Google Adopts Futuristic Hybrid Plan for Work Post-Pandemic

Google is creating a post-pandemic workplace to appeal to employees who got used to working remotely last year and may not want to return to the office full-time. Over the next year, the company plans to try out a variety of different ways to design office spaces, based on research done before COVID-19 hit. A variety of consultants were asked to imagine the future workspace, one of which is “Team Pods,” where desks, chairs, whiteboards and storage units are all on casters and can be rearranged in numerous configurations. Continue reading Google Adopts Futuristic Hybrid Plan for Work Post-Pandemic

States Lead the Way in Proposing Laws to Regulate Big Tech

Arizona, Maryland and Virginia are just three states pushing legislation to limit Big Tech companies such as Google and Apple on issues including digital advertisements, app-store fees and online privacy. Their actions appear to highlight a growing trend: that state capitals are emerging at the forefront of potentially regulating Silicon Valley behemoths. While the federal government is holding hearings and suing some Big Tech companies, states may beat them to passing laws that will become de facto national standards. Continue reading States Lead the Way in Proposing Laws to Regulate Big Tech

Maryland Becomes First State to Tax Big Tech on Digital Ads

The state of Maryland has taken a groundbreaking step, with its State Senate voting to approve the first U.S. tax on revenue from digital ads sold by Amazon, Facebook, Google and other major technology companies. The Senate had to override the governor’s veto to pass the measure, after its House of Delegates gave the law the greenlight. The new law is expected to generate an estimated $250 million in the first year, with money going to that state’s schools. Connecticut and Indiana have introduced similar bills to tax Big Tech companies. Continue reading Maryland Becomes First State to Tax Big Tech on Digital Ads

Section 230 Faces Bipartisan Scrutiny and Potential Updates

At the very end of his presidency, Donald Trump tried to strike down Section 230 of the Communications Decency Act, which essentially provides online platforms with immunity from liability based on third-party content. He failed, but Congress has received 20 proposals to update or change the section. On February 5, three Democratic senators introduced a bill to make social media firms accountable for enabling cyberstalking, harassment and discrimination. More recently, Senators Brian Schatz (D-Hawaii) and John Thune (R-South Dakota) plan to reintroduce the PACT Act, a proposal to jumpstart change. Continue reading Section 230 Faces Bipartisan Scrutiny and Potential Updates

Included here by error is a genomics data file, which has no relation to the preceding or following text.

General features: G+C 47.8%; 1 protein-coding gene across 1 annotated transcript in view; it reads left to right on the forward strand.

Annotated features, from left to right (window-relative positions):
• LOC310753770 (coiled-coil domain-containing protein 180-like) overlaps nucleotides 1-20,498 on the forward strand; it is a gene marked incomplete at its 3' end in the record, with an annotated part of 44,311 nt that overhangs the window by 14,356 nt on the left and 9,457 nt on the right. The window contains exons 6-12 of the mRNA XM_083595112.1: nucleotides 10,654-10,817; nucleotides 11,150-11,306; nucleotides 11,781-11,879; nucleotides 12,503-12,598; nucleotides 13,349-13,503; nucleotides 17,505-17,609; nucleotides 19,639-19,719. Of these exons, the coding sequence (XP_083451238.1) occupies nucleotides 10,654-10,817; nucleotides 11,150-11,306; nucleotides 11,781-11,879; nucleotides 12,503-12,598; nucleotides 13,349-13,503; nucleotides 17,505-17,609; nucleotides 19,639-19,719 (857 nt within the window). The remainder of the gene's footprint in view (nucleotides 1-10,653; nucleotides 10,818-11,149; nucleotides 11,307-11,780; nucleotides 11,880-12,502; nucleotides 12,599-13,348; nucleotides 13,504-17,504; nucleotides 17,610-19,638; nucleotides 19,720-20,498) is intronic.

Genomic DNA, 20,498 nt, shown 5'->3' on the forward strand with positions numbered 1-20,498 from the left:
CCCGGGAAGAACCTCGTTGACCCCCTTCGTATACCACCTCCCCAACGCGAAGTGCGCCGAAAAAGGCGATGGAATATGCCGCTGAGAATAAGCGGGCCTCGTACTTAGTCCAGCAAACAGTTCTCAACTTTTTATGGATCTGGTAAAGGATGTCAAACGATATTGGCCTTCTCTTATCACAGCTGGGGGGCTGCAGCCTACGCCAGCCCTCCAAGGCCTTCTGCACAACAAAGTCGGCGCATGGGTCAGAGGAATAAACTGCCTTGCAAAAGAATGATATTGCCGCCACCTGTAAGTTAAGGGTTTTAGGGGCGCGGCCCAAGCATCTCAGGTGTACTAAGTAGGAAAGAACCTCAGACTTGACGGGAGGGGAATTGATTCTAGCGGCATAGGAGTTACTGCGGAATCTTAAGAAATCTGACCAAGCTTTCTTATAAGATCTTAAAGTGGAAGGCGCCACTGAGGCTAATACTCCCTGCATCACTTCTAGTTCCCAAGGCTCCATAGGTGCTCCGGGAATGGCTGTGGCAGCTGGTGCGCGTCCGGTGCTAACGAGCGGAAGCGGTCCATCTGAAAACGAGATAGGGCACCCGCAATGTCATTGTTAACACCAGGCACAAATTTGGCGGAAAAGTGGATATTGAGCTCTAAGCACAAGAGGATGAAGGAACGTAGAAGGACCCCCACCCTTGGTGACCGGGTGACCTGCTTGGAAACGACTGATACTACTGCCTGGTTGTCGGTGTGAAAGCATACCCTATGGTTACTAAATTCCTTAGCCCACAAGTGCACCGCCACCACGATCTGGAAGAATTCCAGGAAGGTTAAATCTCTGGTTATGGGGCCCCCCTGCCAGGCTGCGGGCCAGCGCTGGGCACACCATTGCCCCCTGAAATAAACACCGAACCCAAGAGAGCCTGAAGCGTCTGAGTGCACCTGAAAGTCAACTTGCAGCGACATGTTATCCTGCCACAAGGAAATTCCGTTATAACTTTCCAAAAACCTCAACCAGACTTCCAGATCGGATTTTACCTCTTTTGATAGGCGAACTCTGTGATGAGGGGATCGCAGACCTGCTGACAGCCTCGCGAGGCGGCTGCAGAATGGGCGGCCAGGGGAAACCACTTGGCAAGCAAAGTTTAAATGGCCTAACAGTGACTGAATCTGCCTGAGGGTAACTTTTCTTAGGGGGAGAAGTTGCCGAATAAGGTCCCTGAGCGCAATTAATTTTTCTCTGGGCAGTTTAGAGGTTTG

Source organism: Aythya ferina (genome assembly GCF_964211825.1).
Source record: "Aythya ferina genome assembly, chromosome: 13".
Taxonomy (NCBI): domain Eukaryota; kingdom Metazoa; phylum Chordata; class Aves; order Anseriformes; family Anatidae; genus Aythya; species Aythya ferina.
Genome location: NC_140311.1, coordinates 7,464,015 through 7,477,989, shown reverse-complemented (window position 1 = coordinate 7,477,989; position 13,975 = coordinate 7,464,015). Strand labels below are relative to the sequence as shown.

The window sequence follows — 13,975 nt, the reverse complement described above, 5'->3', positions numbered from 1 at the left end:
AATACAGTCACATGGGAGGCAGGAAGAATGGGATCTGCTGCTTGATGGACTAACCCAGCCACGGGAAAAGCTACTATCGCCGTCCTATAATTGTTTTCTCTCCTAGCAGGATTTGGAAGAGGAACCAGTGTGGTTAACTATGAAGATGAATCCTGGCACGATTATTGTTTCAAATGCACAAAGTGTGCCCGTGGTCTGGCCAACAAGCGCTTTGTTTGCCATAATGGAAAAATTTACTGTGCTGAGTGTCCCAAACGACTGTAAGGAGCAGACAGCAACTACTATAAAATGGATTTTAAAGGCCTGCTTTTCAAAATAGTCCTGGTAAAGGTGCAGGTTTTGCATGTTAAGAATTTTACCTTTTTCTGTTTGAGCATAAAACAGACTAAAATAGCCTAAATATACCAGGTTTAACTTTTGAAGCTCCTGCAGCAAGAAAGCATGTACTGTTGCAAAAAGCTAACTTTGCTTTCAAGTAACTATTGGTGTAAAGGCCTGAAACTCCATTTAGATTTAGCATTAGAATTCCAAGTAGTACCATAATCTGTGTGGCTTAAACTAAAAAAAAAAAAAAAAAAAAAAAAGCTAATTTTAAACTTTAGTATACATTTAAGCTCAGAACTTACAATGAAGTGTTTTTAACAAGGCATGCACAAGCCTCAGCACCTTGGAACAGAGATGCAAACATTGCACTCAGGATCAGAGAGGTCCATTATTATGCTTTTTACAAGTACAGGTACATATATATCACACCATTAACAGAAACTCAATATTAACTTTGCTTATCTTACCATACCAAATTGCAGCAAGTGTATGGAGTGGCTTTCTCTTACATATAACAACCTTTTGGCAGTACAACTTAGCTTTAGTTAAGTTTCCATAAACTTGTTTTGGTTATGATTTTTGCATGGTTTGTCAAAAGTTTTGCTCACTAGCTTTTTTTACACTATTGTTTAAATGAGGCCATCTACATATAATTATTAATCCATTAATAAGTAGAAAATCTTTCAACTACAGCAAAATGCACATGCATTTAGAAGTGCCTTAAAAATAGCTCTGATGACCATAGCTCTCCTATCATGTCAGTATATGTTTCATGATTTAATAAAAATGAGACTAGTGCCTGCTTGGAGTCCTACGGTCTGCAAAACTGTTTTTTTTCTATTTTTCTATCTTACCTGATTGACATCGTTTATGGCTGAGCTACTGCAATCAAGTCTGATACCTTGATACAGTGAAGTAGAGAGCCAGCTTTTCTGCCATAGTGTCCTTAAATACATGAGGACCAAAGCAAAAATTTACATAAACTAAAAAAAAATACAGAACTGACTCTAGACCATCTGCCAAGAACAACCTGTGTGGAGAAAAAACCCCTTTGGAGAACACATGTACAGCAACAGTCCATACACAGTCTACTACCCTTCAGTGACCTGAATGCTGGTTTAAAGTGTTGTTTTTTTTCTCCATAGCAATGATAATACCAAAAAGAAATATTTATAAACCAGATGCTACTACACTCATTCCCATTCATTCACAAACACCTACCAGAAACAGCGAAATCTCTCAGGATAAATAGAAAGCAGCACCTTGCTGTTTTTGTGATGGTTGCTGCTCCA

Facebook Developing a Product to Rival Chat App Clubhouse

According to sources, Facebook is developing an audio chat product to compete with Clubhouse, a social networking app that has gained popularity with young people who gather and chat about various topics. Facebook chief executive Mark Zuckerberg, reportedly interested in audio products, has appeared on Clubhouse to chat about augmented reality and virtual reality. Facebook is also known for cloning popular products. Facebook’s audio product is, added the sources, in an early stage of development. Continue reading Facebook Developing a Product to Rival Chat App Clubhouse

Short-Form Video App Clash Acquires and Merges with Byte

Short-form video app Clash, which debuted in August, just acquired Byte, another short-form video app released a year ago. Byte creator Dom Hofmann was a co-founder of Vine, the once-popular six-second video app that shut down operations in 2016. Clash CEO and co-founder Brendon McNerney, formerly a star on Vine, explained that it is “more of an IP acquisition where we’re going to be taking over the community.” Byte and Clash will debut “in a few short months” as one product with monetization tools for creators. Continue reading Short-Form Video App Clash Acquires and Merges with Byte

Reuters Next: The Future of Further Education Post-Pandemic

The Reuters Next virtual conference, which runs the same days as CES 2021 this week (January 11-14), features more than 100 sessions and interviews across five key global areas: Policy & Progress, Radical Redesign, Recovering Growth, A Sustainable Future, and Media and Free Speech. Some of today’s sessions addressed how the blended digital and physical group work environment that will become the new normal post-COVID has direct parallels with how education in college and beyond will be handled, including points that will be of interest to ETC’s members and businesses in general. Continue reading Reuters Next: The Future of Further Education Post-Pandemic

Tech Employees Organize to Launch Alphabet Workers Union